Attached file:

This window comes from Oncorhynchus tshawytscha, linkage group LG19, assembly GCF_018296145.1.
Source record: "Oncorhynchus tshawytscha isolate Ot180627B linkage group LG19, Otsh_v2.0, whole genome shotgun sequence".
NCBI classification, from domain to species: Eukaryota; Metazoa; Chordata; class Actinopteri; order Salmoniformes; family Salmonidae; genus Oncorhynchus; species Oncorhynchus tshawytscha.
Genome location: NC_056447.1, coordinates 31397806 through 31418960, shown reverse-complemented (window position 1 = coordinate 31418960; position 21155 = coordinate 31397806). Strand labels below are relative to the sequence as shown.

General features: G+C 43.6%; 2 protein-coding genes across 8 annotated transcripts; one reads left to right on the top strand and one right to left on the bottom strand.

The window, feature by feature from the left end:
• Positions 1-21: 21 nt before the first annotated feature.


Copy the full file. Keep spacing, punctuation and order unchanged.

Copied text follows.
This window comes from Oncorhynchus tshawytscha, linkage group LG19, assembly GCF_018296145.1.
Source record: "Oncorhynchus tshawytscha isolate Ot180627B linkage group LG19, Otsh_v2.0, whole genome shotgun sequence".
NCBI classification, from domain to species: Eukaryota; Metazoa; Chordata; class Actinopteri; order Salmoniformes; family Salmonidae; genus Oncorhynchus; species Oncorhynchus tshawytscha.
Genome location: NC_056447.1, coordinates 31397806 through 31418960, shown reverse-complemented (window position 1 = coordinate 31418960; position 21155 = coordinate 31397806). Strand labels below are relative to the sequence as shown.

General features: G+C 43.6%; 2 protein-coding genes across 8 annotated transcripts; one reads left to right on the top strand and one right to left on the bottom strand.

The window, feature by feature from the left end:
• Positions 1-21: 21 nt before the first annotated feature.